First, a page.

mixerBut it didn’t really go in my kitchen. Neither did it fit in my cabinets, and I didn’t want it to get dusty either. So…..I dug the ancient UFO out and it was just a bit small. In my stash I still had the remainder of a beige fabric I used in the original block (are you really surprised?). I added the border, quilted it with no batting, took in a few tucks, stitched on 2 buttons and …

stand mixer cover

It is ready and waiting for the baking mood to strike. That happens a lot less often than the quilting mood, but I must admit the first batch of peanut butter cookies were delicious!

Have you come up with a unique project for a UFO? Please comment and let us know!


February 10, 2013, UFO
Life Lessons

Let’s start with a quick smile:

Hanging in ThereI saw this on Facebook from Wish Upon a Quilt! Too funny! I commented to ask for a pattern and haven’t heard back. I guess the life lesson would be to “Hang in There”.

A few months ago I presented my lecture entitled “Quilt Tales” for the It’s a Stitch quilt guild. In this talk I show quilts, stories and stuff from my life as a quilter/teacher and then share the lessons I’ve learned along the way. One of the members said she’d like a list of these lessons and I responded that it might make a good blog post. I promptly forgot all about it. Lorraine recently emailed me and I was so glad she did :-)!

I will be doing this talk at the W.O.W. Gallery in Wittenberg, WI next Sunday (Feb. 10th at 1pm) and would love to have you join me. If you can’t make it, here are some of the lessons I’ve learned with a few shortened stories and pictures thrown in:

1. We all have to start somewhere!

first quilt

 My first quilt circa 1974 (the solid green squares are wool – thus the puckering). Now don’t you feel better about your first quilt?

2. Don’t Take Yourself To Seriously. And When You Succeed – Praise the Lord!

3. Encourage Your Inner Child and Encourage the Children Inside Your Friends Too!

My Inner ChildI made Elyce in a class with Eleanor Peace Bailey and my dear friend Mary Camacho made her adopted sister. You’d have to hear the talk to get the rest of the story :-).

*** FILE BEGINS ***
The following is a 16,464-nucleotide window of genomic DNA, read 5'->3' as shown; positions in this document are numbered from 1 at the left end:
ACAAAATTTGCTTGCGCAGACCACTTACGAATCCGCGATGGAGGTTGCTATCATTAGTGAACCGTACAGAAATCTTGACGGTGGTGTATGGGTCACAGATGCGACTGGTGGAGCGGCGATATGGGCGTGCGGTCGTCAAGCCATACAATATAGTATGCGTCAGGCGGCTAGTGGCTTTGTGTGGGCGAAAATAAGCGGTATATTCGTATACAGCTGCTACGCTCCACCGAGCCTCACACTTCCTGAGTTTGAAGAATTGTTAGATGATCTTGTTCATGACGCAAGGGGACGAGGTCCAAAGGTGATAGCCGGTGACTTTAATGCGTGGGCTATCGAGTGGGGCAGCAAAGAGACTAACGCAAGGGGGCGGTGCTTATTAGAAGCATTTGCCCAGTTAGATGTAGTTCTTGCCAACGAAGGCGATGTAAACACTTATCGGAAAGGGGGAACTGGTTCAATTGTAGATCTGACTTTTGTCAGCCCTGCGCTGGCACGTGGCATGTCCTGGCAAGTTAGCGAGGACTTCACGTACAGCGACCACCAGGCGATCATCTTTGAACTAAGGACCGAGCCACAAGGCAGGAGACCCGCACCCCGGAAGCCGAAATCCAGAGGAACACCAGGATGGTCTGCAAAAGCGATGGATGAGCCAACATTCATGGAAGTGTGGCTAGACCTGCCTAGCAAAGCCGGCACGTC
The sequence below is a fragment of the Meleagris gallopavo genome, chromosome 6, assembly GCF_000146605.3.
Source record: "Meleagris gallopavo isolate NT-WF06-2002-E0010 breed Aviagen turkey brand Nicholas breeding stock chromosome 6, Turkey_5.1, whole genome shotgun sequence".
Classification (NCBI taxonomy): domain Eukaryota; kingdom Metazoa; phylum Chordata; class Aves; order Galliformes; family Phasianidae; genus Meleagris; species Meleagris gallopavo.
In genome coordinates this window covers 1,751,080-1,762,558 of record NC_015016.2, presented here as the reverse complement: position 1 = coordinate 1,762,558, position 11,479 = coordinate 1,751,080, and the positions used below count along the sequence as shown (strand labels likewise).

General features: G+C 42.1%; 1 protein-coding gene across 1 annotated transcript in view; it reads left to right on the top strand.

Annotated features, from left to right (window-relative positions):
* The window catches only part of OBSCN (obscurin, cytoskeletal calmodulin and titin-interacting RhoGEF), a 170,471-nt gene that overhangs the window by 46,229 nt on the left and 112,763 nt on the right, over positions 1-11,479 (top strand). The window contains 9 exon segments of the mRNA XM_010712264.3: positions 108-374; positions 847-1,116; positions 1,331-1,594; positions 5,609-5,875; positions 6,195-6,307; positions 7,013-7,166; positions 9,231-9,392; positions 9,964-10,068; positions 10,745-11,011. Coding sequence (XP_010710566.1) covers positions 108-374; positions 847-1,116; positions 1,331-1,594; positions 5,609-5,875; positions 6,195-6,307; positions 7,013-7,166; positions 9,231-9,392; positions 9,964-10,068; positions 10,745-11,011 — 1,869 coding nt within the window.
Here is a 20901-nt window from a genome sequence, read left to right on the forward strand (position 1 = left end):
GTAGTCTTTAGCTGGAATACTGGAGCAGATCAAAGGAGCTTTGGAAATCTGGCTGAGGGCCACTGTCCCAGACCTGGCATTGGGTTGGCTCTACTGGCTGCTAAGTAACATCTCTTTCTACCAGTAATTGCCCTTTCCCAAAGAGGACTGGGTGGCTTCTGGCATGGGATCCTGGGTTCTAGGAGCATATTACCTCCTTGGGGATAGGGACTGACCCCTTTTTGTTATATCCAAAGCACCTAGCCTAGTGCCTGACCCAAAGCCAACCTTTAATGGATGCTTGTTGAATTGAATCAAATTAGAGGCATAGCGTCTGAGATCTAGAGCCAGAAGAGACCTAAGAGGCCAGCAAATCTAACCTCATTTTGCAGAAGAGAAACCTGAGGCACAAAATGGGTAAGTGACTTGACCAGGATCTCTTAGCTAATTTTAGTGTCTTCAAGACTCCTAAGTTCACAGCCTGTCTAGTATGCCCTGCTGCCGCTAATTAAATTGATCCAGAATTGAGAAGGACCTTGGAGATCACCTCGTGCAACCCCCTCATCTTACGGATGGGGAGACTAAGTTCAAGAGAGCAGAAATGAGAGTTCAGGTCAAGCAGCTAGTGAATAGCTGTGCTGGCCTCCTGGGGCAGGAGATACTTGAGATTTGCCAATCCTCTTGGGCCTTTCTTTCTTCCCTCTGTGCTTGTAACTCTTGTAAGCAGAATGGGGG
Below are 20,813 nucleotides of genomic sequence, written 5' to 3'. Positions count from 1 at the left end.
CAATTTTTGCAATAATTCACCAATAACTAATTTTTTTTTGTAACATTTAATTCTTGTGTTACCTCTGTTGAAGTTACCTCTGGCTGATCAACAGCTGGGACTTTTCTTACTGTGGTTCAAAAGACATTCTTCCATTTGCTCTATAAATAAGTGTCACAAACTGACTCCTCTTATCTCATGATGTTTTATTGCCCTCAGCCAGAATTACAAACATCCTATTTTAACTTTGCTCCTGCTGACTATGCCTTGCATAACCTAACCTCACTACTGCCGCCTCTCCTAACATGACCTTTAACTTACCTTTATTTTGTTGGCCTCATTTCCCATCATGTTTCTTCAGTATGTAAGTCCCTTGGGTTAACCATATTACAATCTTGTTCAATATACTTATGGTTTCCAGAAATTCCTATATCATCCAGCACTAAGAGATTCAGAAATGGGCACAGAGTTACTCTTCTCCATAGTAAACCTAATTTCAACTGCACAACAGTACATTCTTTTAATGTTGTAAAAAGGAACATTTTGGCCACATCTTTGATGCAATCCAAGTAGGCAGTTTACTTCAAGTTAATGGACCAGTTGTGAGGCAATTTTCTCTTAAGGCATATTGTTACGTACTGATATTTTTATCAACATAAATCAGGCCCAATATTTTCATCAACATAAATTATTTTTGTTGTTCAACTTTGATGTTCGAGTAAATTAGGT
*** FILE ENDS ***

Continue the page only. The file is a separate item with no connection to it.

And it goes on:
4. Your Work Has Value!

5. Never Say Never!

I never planned to quilt, teach, create fiber art or write books:

My First Two Quilt Books

God had plans I couldn’t imagine. I can’t wait to see what He has in mind next!

6. Life Is Attitude – Have Fun!

7. Let Your Joy Be Your Inspiration!

God Is LightArtists are inspired by many things. My faith is a huge part of my inspiration and this quilt is called “God Is Light and In Him Is No Darkness At All”. It’s from my Crossings Series. It was made in four pieces and beaded back together along the horizontal and vertical axis. I feel the beads cross the gap and hold the broken pieces of my quilt together as my faith in Christ holds the broken pieces of my life together.

8. Laughter Is Good For the Soul!

9. Quilting Friends Are the Best Friends!

And lastly, my most personal message because it’s been such a blessing in my 36 year marriage to my wonderful husband Mike:

10. Loving Each Other Is More Important Than Being Right!

Do you have a Life Lesson and story you’d like to share. I’d really be interested in hearing about it and encourage you to add it as a comment to this post. Thanks!

February 3, 2013, Inspiration
Threaded Borders

Sometimes a single, solid or tone-on-tone border is all that’s needed on a quilt, but when it comes to the quilting it might be nice to add a little pizazz. By using a contrasting color thread, simple shapes and a bit of stippling, an interesting border can be fairly easy to do. This quilt is one example. It was made from friendship blocks Wendy and I exchanged with the travelers who joined us on our Danube Cruise a few years back.